How to choose your life partner7096x 20. 11. 2019 1 Reader
A frustrated single person can often feel less happy than a person in a relationship. Indeed, at first glance, it seems that this is also supported by research. Married people are reportedly happier on average than single people and much happier than divorced people. However, a more detailed analysis shows that if we divide the “spouses” into two groups based on the quality of the marriage, the spouses who evaluate their bond as bad are very depressed and much less happy than unmarried people, and the spouses from happy marriages are even happier than literature says. ”
In other words, this is the assumption and then the reality:
In fact, dissatisfied free people should consider their situation neutral and rather hopeful compared to what they might be. Such a single individual who would like to find a great relationship is actually just one step away from his to-do list: "1) Find a great relationship."
On the other hand, people in miserable relationships are missing three big steps from an imaginary to-do list: “1) Go through an emotionally devastating breakup. 2) Recover from it. 3) Find a great relationship. “When you look at it through this lens, it's not that bad, is it?
Of course, all the research on how much happiness differs in happy and unhappy marriages makes perfect sense. This is your life partner.
Thinking about how extremely important it is to choose the right life partner is like thinking about the size of the universe or how terrifying death is - it's too intense to admit reality, so we don't think much about it and the importance and magnitude of the problem we just kind of overlook.
But unlike the death and size of the universe, the choice of life partner is entirely in your hands. So it is very important that you clarify how big a decision is and make careful consideration of the most important factors when making your decision.
So how serious is the decision?
Start by subtracting your age from 90. If you are long-lived, the number of years you spend with your current or future life partner will come out, plus or minus a few years. No matter how old you are, it is a lot of time - and almost the rest of your only existence.
(Sure, people are getting divorced, but you don't expect it. A recent study shows that 86% of young people assume their current or future marriage will be forever, and I doubt that older people feel it differently. )
And when you decide for a life partner, you choose a lot of things with him, including a parenting partner, someone who will profoundly influence your children, your dining companion for about 20 000 meals, a traveling companion on about 100 vacations, a chief friend on free time and retirement, career counselor and someone whose daily experiences you will hear about 18 000 times.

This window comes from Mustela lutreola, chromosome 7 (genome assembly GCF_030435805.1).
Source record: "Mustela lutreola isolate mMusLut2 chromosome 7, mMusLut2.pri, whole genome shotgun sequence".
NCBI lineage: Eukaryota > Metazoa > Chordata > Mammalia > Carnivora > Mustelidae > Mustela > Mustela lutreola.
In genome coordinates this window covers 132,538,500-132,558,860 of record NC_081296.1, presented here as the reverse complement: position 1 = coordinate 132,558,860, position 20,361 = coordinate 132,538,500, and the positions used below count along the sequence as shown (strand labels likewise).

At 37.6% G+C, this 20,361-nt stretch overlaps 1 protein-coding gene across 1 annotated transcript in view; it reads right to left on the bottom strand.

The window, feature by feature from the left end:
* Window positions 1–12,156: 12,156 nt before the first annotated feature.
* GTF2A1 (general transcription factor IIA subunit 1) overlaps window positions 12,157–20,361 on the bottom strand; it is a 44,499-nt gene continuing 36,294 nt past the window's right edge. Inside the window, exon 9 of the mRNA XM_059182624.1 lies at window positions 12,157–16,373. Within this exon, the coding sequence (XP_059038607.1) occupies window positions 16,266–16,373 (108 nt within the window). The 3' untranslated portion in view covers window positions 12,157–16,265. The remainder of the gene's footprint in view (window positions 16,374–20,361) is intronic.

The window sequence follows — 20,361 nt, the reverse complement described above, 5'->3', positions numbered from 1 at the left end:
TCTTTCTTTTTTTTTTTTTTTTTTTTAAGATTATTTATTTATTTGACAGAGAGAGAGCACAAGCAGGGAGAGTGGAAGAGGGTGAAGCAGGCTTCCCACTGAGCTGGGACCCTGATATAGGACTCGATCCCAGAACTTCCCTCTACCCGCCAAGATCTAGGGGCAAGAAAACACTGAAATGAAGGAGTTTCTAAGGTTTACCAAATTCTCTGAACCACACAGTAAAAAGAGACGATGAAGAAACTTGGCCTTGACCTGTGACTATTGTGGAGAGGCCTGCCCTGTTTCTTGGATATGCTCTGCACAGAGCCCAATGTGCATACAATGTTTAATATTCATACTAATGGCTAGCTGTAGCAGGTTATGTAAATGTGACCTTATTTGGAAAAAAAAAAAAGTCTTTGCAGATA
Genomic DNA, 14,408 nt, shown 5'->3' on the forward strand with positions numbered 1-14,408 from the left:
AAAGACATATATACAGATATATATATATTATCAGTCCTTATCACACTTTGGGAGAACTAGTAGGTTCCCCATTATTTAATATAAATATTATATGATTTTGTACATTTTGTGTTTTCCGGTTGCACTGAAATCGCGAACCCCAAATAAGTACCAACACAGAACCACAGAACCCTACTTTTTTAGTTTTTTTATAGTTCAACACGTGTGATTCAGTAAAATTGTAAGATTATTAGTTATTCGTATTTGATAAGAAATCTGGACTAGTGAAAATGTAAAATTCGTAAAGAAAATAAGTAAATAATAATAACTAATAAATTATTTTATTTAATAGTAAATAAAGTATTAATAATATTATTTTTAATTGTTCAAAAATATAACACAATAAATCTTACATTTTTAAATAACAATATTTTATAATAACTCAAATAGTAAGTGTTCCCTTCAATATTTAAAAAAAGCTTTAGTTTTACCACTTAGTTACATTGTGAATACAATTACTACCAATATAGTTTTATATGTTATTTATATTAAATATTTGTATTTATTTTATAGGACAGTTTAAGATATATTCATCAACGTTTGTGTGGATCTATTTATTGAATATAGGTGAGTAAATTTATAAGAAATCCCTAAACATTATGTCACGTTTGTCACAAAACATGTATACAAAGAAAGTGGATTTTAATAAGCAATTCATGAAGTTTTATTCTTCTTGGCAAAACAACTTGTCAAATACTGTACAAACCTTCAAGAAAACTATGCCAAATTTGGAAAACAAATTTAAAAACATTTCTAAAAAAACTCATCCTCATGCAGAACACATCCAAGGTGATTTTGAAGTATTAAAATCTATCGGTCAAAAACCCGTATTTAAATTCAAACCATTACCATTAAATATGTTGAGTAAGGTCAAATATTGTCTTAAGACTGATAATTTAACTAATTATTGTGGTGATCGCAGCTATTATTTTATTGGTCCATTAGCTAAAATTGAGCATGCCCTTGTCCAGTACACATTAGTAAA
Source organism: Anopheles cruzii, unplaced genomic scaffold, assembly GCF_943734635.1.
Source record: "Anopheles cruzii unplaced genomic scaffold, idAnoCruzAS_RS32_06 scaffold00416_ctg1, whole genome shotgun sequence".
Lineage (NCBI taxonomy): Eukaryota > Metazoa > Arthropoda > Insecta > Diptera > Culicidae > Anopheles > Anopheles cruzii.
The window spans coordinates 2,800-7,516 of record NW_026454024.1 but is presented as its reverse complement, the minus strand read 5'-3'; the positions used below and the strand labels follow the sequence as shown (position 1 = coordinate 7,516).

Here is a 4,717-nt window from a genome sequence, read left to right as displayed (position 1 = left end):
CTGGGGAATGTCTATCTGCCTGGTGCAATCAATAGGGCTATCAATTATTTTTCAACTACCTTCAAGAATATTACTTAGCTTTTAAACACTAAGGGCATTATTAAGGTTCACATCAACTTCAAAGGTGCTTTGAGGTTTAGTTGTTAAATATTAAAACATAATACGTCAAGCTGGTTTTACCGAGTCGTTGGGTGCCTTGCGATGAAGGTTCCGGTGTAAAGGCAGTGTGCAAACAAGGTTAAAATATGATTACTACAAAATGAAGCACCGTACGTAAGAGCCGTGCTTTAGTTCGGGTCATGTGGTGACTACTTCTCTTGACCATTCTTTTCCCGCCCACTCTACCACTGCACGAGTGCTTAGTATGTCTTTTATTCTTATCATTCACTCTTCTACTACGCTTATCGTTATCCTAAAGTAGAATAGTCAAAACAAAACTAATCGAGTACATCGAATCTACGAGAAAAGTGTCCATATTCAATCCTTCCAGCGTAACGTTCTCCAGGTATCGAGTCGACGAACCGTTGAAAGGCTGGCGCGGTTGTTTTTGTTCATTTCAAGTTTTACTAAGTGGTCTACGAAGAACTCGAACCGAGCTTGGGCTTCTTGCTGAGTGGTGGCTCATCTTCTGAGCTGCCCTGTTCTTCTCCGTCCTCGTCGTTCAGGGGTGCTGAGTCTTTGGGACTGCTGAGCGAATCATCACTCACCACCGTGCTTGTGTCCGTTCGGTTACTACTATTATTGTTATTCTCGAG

So, since choosing a partner is by far the most important thing for a happy life, how is it that so many great, intelligent, otherwise logically thinking people ultimately have a life relationship in which they are dissatisfied and unhappy?
As it turns out, a number of factors counteract us:
People often do not know what they want from a relationship
Studies have shown that free people generally cannot predict their future relationship preferences. One study found that people in speed dating, when asked what is important to them in a relationship, usually say something different than what turns out to be their real preference a few minutes later.
This should not be so surprising - in life you usually only improve your life when you have tried it many times. Unfortunately, many people have no chance of being in more than a few, if any, serious relationships before opting for the ultimate one. Just not enough time. And since your needs often vary greatly when you're single or in a relationship, it's hard to realize as a single what you want or need from a relationship.
Company gives us a bad example
→ Society advises us to remain uneducated and to follow romance.
If you are an entrepreneur, it is assumed that you are a much more effective business owner, if you study a school, develop well-thought out business plans, and analyze your business performance carefully. This is logical because you do this when you want to do something well and minimize errors.
But if someone went to school to learn how to choose a life partner and have a healthy relationship, plan a detailed action plan and keep track of their progress in a table, the company would probably say it is A) too rational a robot B) too timid C) big weirdo.